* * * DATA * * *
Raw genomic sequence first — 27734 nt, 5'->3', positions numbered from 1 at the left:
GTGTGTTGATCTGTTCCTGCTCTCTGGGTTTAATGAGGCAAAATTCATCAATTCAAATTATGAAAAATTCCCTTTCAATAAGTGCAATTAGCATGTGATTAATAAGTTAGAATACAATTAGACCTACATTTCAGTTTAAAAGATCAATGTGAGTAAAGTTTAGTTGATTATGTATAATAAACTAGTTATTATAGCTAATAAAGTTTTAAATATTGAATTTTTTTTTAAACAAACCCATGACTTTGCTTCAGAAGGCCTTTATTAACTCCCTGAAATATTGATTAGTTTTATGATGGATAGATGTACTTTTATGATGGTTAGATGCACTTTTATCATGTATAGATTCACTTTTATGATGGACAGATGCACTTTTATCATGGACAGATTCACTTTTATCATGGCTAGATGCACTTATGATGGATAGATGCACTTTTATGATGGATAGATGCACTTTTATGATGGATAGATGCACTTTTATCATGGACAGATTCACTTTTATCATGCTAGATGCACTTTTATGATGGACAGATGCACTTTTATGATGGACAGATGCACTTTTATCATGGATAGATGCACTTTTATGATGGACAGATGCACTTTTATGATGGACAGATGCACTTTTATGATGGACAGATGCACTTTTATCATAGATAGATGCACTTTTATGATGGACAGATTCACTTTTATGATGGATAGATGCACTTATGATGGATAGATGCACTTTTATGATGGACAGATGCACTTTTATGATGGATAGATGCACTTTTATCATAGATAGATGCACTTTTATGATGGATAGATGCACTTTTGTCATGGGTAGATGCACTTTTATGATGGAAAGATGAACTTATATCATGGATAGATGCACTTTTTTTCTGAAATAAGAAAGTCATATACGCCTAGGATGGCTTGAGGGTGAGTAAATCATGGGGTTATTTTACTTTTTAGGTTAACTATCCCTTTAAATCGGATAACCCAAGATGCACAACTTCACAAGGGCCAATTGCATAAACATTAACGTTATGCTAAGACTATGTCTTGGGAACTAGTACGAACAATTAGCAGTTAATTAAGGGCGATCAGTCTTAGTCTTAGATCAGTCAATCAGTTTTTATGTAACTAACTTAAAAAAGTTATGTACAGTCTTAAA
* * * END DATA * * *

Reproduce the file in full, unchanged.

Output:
Raw genomic sequence first — 27734 nt, 5'->3', positions numbered from 1 at the left:
GTGTGTTGATCTGTTCCTGCTCTCTGGGTTTAATGAGGCAAAATTCATCAATTCAAATTATGAAAAATTCCCTTTCAATAAGTGCAATTAGCATGTGATTAATAAGTTAGAATACAATTAGACCTACATTTCAGTTTAAAAGATCAATGTGAGTAAAGTTTAGTTGATTATGTATAATAAACTAGTTATTATAGCTAATAAAGTTTTAAATATTGAATTTTTTTTTAAACAAACCCATGACTTTGCTTCAGAAGGCCTTTATTAACTCCCTGAAATATTGATTAGTTTTATGATGGATAGATGTACTTTTATGATGGTTAGATGCACTTTTATCATGTATAGATTCACTTTTATGATGGACAGATGCACTTTTATCATGGACAGATTCACTTTTATCATGGCTAGATGCACTTATGATGGATAGATGCACTTTTATGATGGATAGATGCACTTTTATGATGGATAGATGCACTTTTATCATGGACAGATTCACTTTTATCATGCTAGATGCACTTTTATGATGGACAGATGCACTTTTATGATGGACAGATGCACTTTTATCATGGATAGATGCACTTTTATGATGGACAGATGCACTTTTATGATGGACAGATGCACTTTTATGATGGACAGATGCACTTTTATCATAGATAGATGCACTTTTATGATGGACAGATTCACTTTTATGATGGATAGATGCACTTATGATGGATAGATGCACTTTTATGATGGACAGATGCACTTTTATGATGGATAGATGCACTTTTATCATAGATAGATGCACTTTTATGATGGATAGATGCACTTTTGTCATGGGTAGATGCACTTTTATGATGGAAAGATGAACTTATATCATGGATAGATGCACTTTTTTTCTGAAATAAGAAAGTCATATACGCCTAGGATGGCTTGAGGGTGAGTAAATCATGGGGTTATTTTACTTTTTAGGTTAACTATCCCTTTAAATCGGATAACCCAAGATGCACAACTTCACAAGGGCCAATTGCATAAACATTAACGTTATGCTAAGACTATGTCTTGGGAACTAGTACGAACAATTAGCAGTTAATTAAGGGCGATCAGTCTTAGTCTTAGATCAGTCAATCAGTTTTTATGTAACTAACTTAAAAAAGTTATGTACAGTCTTAAA